Finally, the Cadillac Tax has been looming since Health Care Reform passed in 2010. Legislative actions have been used to delay the tax from being implemented. However, if further action is not taken, the Cadillac Tax is scheduled to take effect 2021. A permanent fix to eliminate the Cadillac Tax is needed to ensure employees receive the full benefit and value of pre-tax deductions.
Next, let’s move on to the Pessimist. There are rumblings of Tax Reform 2.0. There is not a clear picture of what this might look like. Additionally, any time tax changes are proposed, there is inherent risk to pre-tax benefits.
Elimination of Dependent Care FSA
While the optimist is looking to increase Dependent Care FSA limits, the pessimist expects Dependent Care FSAs to be eliminated altogether. In fact, the elimination of Dependent Care FSAs was included in early versions of the original Tax Reform Bill.
Status Quo for HSAs and Medical FSAs
Certainly not the worst case scenario, the expansion of HSAs and loosening of Medical FSA restrictions could be lost when a new legislative session begins.
Now, let’s get “real” with our predictions. The mid-term elections have the potential to shift one party’s influence. However, neither party is likely to have a super majority to muscle legislation through. As a result, compromise and middle ground solutions are likely to prevail.
Limited Expansion of HSAs
While congress may not agree on all aspects of HSA expansion, there are several ideas with bi-partisan support. These have the potential to pass. Most of the ideas address administrative issues with HSAs, rather than efforts to expand HSA use.
- Allow those with Veteran Benefits, Tricare or other government benefits to open an HSA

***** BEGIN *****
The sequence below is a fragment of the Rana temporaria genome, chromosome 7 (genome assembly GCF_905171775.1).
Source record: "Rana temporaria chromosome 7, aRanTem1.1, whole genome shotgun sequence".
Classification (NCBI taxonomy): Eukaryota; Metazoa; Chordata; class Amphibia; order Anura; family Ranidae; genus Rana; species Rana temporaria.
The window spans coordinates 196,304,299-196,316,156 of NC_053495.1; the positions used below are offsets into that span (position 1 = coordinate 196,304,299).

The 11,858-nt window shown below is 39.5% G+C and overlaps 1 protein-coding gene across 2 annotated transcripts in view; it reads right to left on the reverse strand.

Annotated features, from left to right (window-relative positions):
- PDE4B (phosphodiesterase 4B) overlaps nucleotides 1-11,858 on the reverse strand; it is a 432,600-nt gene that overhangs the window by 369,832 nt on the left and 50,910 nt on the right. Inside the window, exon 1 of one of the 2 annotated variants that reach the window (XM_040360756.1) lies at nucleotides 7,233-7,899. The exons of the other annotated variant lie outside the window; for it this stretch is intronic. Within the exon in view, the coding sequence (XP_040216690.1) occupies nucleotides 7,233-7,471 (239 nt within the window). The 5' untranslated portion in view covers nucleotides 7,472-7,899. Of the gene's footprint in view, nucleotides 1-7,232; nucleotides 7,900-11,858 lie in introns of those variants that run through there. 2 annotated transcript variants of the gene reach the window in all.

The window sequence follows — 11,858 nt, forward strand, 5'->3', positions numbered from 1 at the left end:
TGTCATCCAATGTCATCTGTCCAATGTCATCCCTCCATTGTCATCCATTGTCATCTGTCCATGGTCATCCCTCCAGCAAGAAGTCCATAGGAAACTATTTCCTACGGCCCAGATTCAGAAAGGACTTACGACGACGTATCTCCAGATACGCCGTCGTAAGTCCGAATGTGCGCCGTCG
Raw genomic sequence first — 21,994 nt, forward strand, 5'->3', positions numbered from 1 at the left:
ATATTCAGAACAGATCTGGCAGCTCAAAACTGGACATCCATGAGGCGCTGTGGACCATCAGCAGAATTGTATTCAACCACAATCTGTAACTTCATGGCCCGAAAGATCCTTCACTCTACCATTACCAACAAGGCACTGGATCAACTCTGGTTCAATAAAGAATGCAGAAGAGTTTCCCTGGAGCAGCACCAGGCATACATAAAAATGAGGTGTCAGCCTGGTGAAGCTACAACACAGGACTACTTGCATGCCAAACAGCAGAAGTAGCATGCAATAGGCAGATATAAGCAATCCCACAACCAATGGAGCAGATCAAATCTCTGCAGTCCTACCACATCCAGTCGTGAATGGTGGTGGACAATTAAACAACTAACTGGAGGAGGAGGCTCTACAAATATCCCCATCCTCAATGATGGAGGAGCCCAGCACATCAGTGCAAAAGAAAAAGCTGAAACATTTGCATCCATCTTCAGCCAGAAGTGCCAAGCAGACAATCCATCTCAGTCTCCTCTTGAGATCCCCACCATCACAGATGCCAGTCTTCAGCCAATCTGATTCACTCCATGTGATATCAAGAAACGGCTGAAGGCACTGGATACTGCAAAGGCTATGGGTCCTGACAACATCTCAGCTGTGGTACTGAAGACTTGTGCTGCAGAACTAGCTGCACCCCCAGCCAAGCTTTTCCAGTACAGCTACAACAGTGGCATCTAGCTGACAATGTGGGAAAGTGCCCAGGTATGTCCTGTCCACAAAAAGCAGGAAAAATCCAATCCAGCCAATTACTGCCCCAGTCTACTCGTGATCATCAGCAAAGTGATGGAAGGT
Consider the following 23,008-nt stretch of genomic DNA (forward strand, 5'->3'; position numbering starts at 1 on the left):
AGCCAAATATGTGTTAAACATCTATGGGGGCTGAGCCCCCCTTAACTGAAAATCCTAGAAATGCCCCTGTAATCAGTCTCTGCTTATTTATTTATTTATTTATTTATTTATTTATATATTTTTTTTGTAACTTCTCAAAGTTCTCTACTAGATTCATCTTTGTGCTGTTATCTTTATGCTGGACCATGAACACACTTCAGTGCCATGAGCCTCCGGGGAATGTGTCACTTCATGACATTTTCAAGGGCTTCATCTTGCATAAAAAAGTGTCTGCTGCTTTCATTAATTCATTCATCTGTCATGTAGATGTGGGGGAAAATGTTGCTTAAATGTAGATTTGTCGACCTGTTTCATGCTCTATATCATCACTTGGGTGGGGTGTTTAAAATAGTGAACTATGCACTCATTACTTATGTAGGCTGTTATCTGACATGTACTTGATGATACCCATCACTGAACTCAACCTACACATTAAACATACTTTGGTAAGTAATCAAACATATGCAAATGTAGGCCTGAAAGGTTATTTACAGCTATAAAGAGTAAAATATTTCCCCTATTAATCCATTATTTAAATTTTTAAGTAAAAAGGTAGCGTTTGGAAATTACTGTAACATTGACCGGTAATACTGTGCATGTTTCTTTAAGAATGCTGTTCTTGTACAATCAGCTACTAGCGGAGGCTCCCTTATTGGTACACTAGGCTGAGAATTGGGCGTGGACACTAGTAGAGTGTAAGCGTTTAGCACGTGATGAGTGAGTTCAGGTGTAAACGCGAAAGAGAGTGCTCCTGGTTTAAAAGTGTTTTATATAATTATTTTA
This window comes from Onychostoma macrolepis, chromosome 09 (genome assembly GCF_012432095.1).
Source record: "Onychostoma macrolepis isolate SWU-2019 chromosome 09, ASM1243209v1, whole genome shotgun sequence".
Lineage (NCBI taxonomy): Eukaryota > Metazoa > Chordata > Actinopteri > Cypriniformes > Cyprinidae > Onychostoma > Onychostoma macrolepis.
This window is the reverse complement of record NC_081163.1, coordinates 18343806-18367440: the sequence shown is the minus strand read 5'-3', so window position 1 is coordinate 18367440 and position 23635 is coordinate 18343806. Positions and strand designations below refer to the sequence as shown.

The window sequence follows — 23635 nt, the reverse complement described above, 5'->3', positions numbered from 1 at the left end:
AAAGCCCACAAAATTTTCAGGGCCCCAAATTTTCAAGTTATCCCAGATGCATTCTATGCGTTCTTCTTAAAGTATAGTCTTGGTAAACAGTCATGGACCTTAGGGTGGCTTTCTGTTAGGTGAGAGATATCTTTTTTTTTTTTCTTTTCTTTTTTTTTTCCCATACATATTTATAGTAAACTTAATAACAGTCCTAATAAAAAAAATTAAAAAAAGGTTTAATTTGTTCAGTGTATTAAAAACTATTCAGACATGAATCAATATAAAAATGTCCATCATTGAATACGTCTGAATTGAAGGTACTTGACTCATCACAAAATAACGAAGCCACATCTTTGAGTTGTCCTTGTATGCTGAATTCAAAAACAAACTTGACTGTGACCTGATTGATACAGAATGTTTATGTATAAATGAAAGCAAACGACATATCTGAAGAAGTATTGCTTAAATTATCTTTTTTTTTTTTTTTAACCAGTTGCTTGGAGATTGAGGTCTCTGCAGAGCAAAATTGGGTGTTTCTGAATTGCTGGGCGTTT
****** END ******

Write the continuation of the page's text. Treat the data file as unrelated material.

- Provide a grace period in which the HSA can be opened and still eligible for reimbursement of expenses
- Allow both spouses to contribute the catch-up to a single account
Allow Medical FSAs and HSAs to be used for OTC
We continue to see strong support to allow pre-tax accounts to be used for over-the-counter drugs and medicines without a prescription. It is viewed as a common sense change to curb excessive medical spending. However, since there are some “costs” involved with this change, it likely needs to be incorporated into a strong bill to move forward.
Commuter Benefits Could Be a Bargaining Chip
There is bi-partisan support to address the UBIT issue affecting non-profits and commuter benefits. However, since congress rarely likes to admit to this, fixing this issue with commuter benefits could be a bargaining chip used for advancement of other priorities.
BONUS: Potential HRA Expansion
On October 29, proposed rules were posted in the Federal Register by the DOL, HHS and Treasury to expand individuals’ access to health care through the governing rules of health reimbursement accounts (HRAs). Most notably, the rules (if finalized and adopted) would allow HRAs to be integrated with individual health insurance beginning in January 2020. The unique aspect of HRA Expansion is that it would require no legislative action and the election has no bearing on its outcome. But, you could. The departments provided a 60-day comment period.
Like we said, we are not fortune tellers, but it is sure fun to try…
What are your predictions? Comment below!